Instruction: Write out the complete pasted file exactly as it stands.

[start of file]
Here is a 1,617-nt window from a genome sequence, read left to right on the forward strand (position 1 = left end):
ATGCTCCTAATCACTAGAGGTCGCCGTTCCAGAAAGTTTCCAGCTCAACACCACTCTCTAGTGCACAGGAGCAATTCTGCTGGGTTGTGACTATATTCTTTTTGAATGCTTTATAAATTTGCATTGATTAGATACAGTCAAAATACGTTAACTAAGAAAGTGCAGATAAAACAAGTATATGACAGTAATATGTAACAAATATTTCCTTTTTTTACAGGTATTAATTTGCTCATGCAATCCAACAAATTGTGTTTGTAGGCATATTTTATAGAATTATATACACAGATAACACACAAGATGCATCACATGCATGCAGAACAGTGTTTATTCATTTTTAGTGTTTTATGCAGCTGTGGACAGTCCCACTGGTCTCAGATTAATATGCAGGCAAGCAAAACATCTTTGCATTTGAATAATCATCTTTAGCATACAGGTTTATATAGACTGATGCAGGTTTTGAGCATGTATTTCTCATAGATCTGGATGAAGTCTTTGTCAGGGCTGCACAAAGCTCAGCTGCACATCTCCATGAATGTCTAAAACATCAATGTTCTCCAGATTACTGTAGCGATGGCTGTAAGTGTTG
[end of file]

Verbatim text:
Here is a 1,617-nt window from a genome sequence, read left to right on the forward strand (position 1 = left end):
ATGCTCCTAATCACTAGAGGTCGCCGTTCCAGAAAGTTTCCAGCTCAACACCACTCTCTAGTGCACAGGAGCAATTCTGCTGGGTTGTGACTATATTCTTTTTGAATGCTTTATAAATTTGCATTGATTAGATACAGTCAAAATACGTTAACTAAGAAAGTGCAGATAAAACAAGTATATGACAGTAATATGTAACAAATATTTCCTTTTTTTACAGGTATTAATTTGCTCATGCAATCCAACAAATTGTGTTTGTAGGCATATTTTATAGAATTATATACACAGATAACACACAAGATGCATCACATGCATGCAGAACAGTGTTTATTCATTTTTAGTGTTTTATGCAGCTGTGGACAGTCCCACTGGTCTCAGATTAATATGCAGGCAAGCAAAACATCTTTGCATTTGAATAATCATCTTTAGCATACAGGTTTATATAGACTGATGCAGGTTTTGAGCATGTATTTCTCATAGATCTGGATGAAGTCTTTGTCAGGGCTGCACAAAGCTCAGCTGCACATCTCCATGAATGTCTAAAACATCAATGTTCTCCAGATTACTGTAGCGATGGCTGTAAGTGTTG